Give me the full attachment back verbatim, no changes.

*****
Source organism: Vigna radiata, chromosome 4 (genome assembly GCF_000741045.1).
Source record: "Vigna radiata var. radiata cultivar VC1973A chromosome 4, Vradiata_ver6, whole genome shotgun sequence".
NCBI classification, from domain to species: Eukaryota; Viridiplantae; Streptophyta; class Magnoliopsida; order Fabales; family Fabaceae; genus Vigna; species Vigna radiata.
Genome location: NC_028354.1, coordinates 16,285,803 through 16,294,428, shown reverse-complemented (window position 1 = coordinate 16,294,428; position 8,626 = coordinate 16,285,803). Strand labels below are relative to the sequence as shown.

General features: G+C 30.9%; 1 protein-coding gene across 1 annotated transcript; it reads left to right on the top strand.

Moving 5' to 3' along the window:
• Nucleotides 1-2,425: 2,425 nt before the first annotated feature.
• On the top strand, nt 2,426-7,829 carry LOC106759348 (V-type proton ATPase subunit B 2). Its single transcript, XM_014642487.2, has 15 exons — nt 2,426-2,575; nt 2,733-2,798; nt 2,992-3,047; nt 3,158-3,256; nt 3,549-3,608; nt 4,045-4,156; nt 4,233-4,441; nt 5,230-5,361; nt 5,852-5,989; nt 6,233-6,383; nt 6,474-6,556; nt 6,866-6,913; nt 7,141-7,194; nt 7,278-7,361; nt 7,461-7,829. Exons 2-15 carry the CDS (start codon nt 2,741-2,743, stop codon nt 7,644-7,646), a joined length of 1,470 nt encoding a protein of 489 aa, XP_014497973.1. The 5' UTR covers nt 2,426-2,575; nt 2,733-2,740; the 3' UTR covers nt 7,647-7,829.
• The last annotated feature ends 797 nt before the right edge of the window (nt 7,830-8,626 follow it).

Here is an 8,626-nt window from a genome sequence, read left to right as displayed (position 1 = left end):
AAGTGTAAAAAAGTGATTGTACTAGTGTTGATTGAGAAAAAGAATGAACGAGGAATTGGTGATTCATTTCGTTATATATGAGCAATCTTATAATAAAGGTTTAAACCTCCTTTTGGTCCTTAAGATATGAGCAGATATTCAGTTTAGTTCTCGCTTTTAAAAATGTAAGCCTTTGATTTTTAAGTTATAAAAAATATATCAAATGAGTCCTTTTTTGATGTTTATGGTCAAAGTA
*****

Source organism: Vigna radiata, chromosome 4 (genome assembly GCF_000741045.1).
Source record: "Vigna radiata var. radiata cultivar VC1973A chromosome 4, Vradiata_ver6, whole genome shotgun sequence".
NCBI classification, from domain to species: Eukaryota; Viridiplantae; Streptophyta; class Magnoliopsida; order Fabales; family Fabaceae; genus Vigna; species Vigna radiata.
Genome location: NC_028354.1, coordinates 16,285,803 through 16,294,428, shown reverse-complemented (window position 1 = coordinate 16,294,428; position 8,626 = coordinate 16,285,803). Strand labels below are relative to the sequence as shown.

General features: G+C 30.9%; 1 protein-coding gene across 1 annotated transcript; it reads left to right on the top strand.

Moving 5' to 3' along the window:
• Nucleotides 1-2,425: 2,425 nt before the first annotated feature.
• On the top strand, nt 2,426-7,829 carry LOC106759348 (V-type proton ATPase subunit B 2). Its single transcript, XM_014642487.2, has 15 exons — nt 2,426-2,575; nt 2,733-2,798; nt 2,992-3,047; nt 3,158-3,256; nt 3,549-3,608; nt 4,045-4,156; nt 4,233-4,441; nt 5,230-5,361; nt 5,852-5,989; nt 6,233-6,383; nt 6,474-6,556; nt 6,866-6,913; nt 7,141-7,194; nt 7,278-7,361; nt 7,461-7,829. Exons 2-15 carry the CDS (start codon nt 2,741-2,743, stop codon nt 7,644-7,646), a joined length of 1,470 nt encoding a protein of 489 aa, XP_014497973.1. The 5' UTR covers nt 2,426-2,575; nt 2,733-2,740; the 3' UTR covers nt 7,647-7,829.
• The last annotated feature ends 797 nt before the right edge of the window (nt 7,830-8,626 follow it).

Here is an 8,626-nt window from a genome sequence, read left to right as displayed (position 1 = left end):
AAGTGTAAAAAAGTGATTGTACTAGTGTTGATTGAGAAAAAGAATGAACGAGGAATTGGTGATTCATTTCGTTATATATGAGCAATCTTATAATAAAGGTTTAAACCTCCTTTTGGTCCTTAAGATATGAGCAGATATTCAGTTTAGTTCTCGCTTTTAAAAATGTAAGCCTTTGATTTTTAAGTTATAAAAAATATATCAAATGAGTCCTTTTTTGATGTTTATGGTCAAAGTA